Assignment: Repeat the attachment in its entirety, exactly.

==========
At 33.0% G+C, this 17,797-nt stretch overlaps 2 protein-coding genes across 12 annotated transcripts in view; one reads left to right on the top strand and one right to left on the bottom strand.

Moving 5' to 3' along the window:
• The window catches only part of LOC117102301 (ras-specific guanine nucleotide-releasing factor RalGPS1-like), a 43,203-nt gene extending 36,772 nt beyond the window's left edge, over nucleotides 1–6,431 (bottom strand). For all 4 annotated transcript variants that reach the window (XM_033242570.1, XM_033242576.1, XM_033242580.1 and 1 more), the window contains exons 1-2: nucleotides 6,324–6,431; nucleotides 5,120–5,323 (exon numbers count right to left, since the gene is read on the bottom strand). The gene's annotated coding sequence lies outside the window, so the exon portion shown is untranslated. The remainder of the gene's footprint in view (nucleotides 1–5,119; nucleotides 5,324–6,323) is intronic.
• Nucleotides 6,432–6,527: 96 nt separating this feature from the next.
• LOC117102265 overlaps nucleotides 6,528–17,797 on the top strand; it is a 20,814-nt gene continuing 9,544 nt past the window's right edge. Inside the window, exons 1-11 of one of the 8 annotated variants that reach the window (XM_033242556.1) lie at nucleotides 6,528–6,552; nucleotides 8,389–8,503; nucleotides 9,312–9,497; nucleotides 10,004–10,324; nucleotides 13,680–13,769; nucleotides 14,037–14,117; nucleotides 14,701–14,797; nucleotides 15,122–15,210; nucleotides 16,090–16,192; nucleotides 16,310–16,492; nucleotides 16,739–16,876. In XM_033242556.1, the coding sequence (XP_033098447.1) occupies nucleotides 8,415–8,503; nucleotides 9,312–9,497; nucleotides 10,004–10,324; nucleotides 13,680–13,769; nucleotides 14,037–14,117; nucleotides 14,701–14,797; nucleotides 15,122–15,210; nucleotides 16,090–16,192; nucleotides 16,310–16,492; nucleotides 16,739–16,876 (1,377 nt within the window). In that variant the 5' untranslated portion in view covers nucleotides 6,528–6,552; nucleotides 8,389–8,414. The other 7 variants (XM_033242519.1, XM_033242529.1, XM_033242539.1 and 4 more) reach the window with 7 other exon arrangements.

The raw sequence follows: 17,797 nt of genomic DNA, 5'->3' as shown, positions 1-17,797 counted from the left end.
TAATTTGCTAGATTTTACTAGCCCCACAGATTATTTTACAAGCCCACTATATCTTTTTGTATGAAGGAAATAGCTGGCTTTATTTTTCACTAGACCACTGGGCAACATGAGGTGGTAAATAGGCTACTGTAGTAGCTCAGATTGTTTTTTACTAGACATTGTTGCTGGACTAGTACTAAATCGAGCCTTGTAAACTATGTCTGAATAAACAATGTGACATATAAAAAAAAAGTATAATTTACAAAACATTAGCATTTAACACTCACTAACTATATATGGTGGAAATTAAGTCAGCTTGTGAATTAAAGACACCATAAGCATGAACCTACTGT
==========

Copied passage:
At 33.0% G+C, this 17,797-nt stretch overlaps 2 protein-coding genes across 12 annotated transcripts in view; one reads left to right on the top strand and one right to left on the bottom strand.

Moving 5' to 3' along the window:
• The window catches only part of LOC117102301 (ras-specific guanine nucleotide-releasing factor RalGPS1-like), a 43,203-nt gene extending 36,772 nt beyond the window's left edge, over nucleotides 1–6,431 (bottom strand). For all 4 annotated transcript variants that reach the window (XM_033242570.1, XM_033242576.1, XM_033242580.1 and 1 more), the window contains exons 1-2: nucleotides 6,324–6,431; nucleotides 5,120–5,323 (exon numbers count right to left, since the gene is read on the bottom strand). The gene's annotated coding sequence lies outside the window, so the exon portion shown is untranslated. The remainder of the gene's footprint in view (nucleotides 1–5,119; nucleotides 5,324–6,323) is intronic.
• Nucleotides 6,432–6,527: 96 nt separating this feature from the next.
• LOC117102265 overlaps nucleotides 6,528–17,797 on the top strand; it is a 20,814-nt gene continuing 9,544 nt past the window's right edge. Inside the window, exons 1-11 of one of the 8 annotated variants that reach the window (XM_033242556.1) lie at nucleotides 6,528–6,552; nucleotides 8,389–8,503; nucleotides 9,312–9,497; nucleotides 10,004–10,324; nucleotides 13,680–13,769; nucleotides 14,037–14,117; nucleotides 14,701–14,797; nucleotides 15,122–15,210; nucleotides 16,090–16,192; nucleotides 16,310–16,492; nucleotides 16,739–16,876. In XM_033242556.1, the coding sequence (XP_033098447.1) occupies nucleotides 8,415–8,503; nucleotides 9,312–9,497; nucleotides 10,004–10,324; nucleotides 13,680–13,769; nucleotides 14,037–14,117; nucleotides 14,701–14,797; nucleotides 15,122–15,210; nucleotides 16,090–16,192; nucleotides 16,310–16,492; nucleotides 16,739–16,876 (1,377 nt within the window). In that variant the 5' untranslated portion in view covers nucleotides 6,528–6,552; nucleotides 8,389–8,414. The other 7 variants (XM_033242519.1, XM_033242529.1, XM_033242539.1 and 4 more) reach the window with 7 other exon arrangements.

The raw sequence follows: 17,797 nt of genomic DNA, 5'->3' as shown, positions 1-17,797 counted from the left end.
TAATTTGCTAGATTTTACTAGCCCCACAGATTATTTTACAAGCCCACTATATCTTTTTGTATGAAGGAAATAGCTGGCTTTATTTTTCACTAGACCACTGGGCAACATGAGGTGGTAAATAGGCTACTGTAGTAGCTCAGATTGTTTTTTACTAGACATTGTTGCTGGACTAGTACTAAATCGAGCCTTGTAAACTATGTCTGAATAAACAATGTGACATATAAAAAAAAAGTATAATTTACAAAACATTAGCATTTAACACTCACTAACTATATATGGTGGAAATTAAGTCAGCTTGTGAATTAAAGACACCATAAGCATGAACCTACTGT